Ford Explorer What a fall from fame. Hundreds of thousands rolled off the line year after year as the Explorer defined "SUV" in all its paved, suburban glory. The Explorer made billions for Ford and people really liked owning them (compared to minivan or "appliance car" owners). Somewhere along the way, the Firestone tires fell apart and people died. Gas prices went up and the war in the oil-rich Middle East dragged on. Sales softened, then plummeted. No longer number one in sales, the Explorer took on a new title in the Cash for Clunkers program: number one vehicle scrapped via sodium silicate. I saw that Ford is putting the Explorer name on a new crossover (unibody?). The first Explorer was the first of its niche. The new Explorer sounds like a follower of a trend that has already peaked. Have you seen/driven one and is there any reason to look forward to the Explorer? How will it be positioned relative to the new Grand Cherokee?

Cars and trucks don't exist in a vacuum. Their longevity is affected by events, those directly affecting their respective nameplates, as well as world events. It's clear now that mid-size and large SUVs have pretty much had their day as mass-market vehicles. They will continue to fill niches, large niches, perhaps. But their spot on the stage has been taken by crossover utility vehicles and the like, until events and changing tastes remove them, too.

Have the dealer add whatever features from the Grand Touring that you want to the Sport model. We got the manual Sport and added leather and sunroof; dealer did a great job making it look like it came from the factory that way.

Thanks for that suggestion.

Since they actually plow the roads in WI when its snows I would get her the CRV and 4 extra wheeels for real snow tires. Michelin Ice's are the best snow tire out there. She will not be out in WI all the time. I ahve them on my Element and they worked incredibly well in our blizzards this past winter. They are also an excellent dry and wet road tire something that can not be said about most snow tires to include Blizzaks. The CRV will hold its value better than and is significantly more reliable than the Subie. Clifton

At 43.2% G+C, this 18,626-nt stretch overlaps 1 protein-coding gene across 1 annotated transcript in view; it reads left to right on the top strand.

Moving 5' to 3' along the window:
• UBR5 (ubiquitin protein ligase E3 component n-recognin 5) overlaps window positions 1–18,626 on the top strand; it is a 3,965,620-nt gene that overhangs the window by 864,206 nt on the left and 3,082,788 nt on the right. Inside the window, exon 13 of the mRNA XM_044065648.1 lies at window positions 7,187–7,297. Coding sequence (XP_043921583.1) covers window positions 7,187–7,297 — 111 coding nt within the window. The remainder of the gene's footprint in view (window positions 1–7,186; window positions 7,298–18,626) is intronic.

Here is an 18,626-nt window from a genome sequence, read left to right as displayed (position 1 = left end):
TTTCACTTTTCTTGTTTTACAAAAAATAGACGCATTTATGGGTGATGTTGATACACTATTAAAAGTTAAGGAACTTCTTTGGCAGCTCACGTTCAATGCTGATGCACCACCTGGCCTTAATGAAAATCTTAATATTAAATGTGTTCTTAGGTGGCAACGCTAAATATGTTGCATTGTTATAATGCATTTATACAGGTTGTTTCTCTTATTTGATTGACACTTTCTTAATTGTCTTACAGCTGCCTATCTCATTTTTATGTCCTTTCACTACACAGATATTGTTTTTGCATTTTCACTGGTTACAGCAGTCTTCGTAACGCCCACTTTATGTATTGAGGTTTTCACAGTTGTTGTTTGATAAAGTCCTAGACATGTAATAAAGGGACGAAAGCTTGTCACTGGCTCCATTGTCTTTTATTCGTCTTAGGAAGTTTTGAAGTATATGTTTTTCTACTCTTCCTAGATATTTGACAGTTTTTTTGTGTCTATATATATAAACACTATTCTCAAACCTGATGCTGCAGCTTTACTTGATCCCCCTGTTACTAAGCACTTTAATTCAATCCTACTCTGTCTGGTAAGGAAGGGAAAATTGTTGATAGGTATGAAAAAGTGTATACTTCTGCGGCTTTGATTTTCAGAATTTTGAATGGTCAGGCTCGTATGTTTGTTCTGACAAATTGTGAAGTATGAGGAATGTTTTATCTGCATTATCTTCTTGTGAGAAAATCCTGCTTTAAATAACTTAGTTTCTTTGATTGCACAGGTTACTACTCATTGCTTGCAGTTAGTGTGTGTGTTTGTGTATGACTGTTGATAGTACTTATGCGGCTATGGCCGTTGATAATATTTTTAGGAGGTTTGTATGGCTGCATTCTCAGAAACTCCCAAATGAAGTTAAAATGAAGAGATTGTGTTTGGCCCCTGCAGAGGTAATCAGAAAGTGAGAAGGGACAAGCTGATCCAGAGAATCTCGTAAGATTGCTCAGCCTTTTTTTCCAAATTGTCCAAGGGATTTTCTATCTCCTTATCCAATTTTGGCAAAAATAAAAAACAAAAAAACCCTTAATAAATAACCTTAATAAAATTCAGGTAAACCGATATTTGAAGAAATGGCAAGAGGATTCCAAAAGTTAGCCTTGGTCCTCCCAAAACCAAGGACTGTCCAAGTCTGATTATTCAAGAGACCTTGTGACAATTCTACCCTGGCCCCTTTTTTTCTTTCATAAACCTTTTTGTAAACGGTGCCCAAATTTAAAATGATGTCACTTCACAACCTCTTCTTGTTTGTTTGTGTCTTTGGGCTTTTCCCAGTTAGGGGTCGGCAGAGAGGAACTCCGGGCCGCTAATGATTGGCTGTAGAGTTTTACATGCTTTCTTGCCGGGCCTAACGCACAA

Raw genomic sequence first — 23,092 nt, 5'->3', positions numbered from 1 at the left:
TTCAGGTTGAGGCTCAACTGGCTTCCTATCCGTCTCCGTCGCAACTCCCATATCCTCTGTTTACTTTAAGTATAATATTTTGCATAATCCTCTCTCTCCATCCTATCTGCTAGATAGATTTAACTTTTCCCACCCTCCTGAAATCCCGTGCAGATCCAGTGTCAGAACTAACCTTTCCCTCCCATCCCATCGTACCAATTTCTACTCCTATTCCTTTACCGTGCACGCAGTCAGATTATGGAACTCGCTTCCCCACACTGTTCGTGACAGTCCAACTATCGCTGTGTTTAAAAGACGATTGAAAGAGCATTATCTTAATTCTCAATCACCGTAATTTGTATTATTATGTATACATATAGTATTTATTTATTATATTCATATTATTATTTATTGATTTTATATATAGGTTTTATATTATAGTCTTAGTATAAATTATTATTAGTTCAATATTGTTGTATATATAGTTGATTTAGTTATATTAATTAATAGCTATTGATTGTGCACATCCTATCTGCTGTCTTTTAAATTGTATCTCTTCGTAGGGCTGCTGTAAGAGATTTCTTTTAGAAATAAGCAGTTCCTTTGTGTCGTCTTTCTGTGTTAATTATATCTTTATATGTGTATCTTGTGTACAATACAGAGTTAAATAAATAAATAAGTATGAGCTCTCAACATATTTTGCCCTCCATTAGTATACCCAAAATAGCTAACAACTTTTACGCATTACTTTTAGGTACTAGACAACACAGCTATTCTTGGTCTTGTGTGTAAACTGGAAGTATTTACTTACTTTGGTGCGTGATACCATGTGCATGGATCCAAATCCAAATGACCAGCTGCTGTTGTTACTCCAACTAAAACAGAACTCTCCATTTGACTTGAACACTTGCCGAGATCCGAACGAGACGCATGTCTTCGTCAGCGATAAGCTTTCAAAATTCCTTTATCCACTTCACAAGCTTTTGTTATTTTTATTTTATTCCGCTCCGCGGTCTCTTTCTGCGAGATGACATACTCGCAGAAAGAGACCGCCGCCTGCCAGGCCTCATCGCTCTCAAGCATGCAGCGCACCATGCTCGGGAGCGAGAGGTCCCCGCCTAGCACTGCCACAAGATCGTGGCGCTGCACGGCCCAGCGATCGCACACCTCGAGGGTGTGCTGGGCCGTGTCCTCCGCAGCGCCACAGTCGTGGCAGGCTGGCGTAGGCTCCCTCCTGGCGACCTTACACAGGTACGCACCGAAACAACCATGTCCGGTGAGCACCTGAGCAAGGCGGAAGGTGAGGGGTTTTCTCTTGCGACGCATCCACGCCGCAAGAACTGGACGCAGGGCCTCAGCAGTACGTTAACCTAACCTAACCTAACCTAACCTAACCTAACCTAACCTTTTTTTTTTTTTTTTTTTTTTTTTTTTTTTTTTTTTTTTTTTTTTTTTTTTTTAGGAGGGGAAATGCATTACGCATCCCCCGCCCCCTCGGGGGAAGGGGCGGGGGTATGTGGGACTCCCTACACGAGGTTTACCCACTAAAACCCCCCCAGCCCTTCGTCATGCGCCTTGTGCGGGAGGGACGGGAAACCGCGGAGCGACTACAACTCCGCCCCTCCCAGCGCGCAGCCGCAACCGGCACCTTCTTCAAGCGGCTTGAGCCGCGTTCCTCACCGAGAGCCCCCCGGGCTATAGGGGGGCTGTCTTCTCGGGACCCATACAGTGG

Nice to hear that Wisconsin still has enough money o plow the roads, Clifton. But I'd bet you that Subaru holds its value better than Honda in a wintry clime such as Wisconsin. Let's revisit this next week when we've both had time to check our facts.

My wife and I are looking into SUV's as we expand our family. Our (my) concern is upkeep after the purchase. We will also have a BMW and don't want to get hammered by the upkeep costs with more than one vehicle. We are still trying to decide on whether to go large (Tahoe, Sequoia) or small (Escape, Rav4) or even Medium (Like the Cherokee, and they are some deals on them now)...Is there a place where I can check the upkeep costs? Thanks.

I'd go with the Cherokee--good quality, good safety, and, as you pointed out, you get very good deals on them now. Resale value?  Truth is, that all depends on what's happening in the country and the world when you get ready to  dump it. What is the resale value of a Toyota Corolla today versus its residual value two years ago?

I'm going to get an oil change today. Last time I went, the dealership told me I was due for a big $400 maintenance service. Are these things recommended?

Again, check your owner's manual and heed the advice there. Cars are like human bodies. They wear out. They need repair and maintenance. Save a buck by not going to the doctor today. Pay through the nose for something gone wrong tomorrow. There's no conspiracy to rob you here. Life lived properly and happily costs money.

My understanding of the purpose of putting nitrogen in your tires is that it doesn't leak as fast as regular air, so your tires stay inflated longer. The payoff is better fuel economy, not going faster. I'm no engineer, but Pat Goss always says it works.

And I assume that Pat Goss also knows that proper tire inflation with regular air works just as well. It's the rubber that counts, the type of tire, not what's occupying the volume inside.

Warren - Nitrogen in tires is not snake oil - the biggest reason service shops recommend using it is that it stays in the tire longer than "regular" air. Also, nitrogen doesn't have moisture which can rust wheels from the inside out. This was less of an issue when most cars rode on steel wheels (which were cheap). Now most cars ride on 1 or 3 piece alloy wheels, made of aluminum alloys (aluminum doesn't rust, but the cheaper alloys can). That being said, I don't think nitrogen is worth the extra cost. But please educate yourself on the topic before making a blanket statement.

Thank you for your education, and eventual agreement.

Nitrogen nowadays is a ruse, not worth the cost. Wheel components and tires have changed.  Coopertires, Goodyear and other manufacturers are putting out new rubber that gives better fuel economy, traction, tread life, ride, and handling. To my knowledge, none of those companies has recommended filling those tires with nitrogen.

Didn't know Subaru made Integras, thought it was an Impreza. :) I've been looking at a Forester but the Mazda CX-7 caught my eye. What's your take?

Totally my error. I meant Subaru Impreza, not Integra. And I thank you for the correction.

And with that, I'll sign off. I obviously need lunch and sleep. Thank you all for joining us today. Please come back next week. Thank you for producing today, Sakina. Please eat lunch, Ria.

With the unique shape and arrangements of auto manufacturers' stereo systems, will aftermarket systems even fit anymore?


In This Chat
Warren Brown
Warren Brown has covered the cars industry for The Washington Post since 1982.

On Wheels Archive

Real Wheels Live Q&A Archive
Recent Chats
  • Next: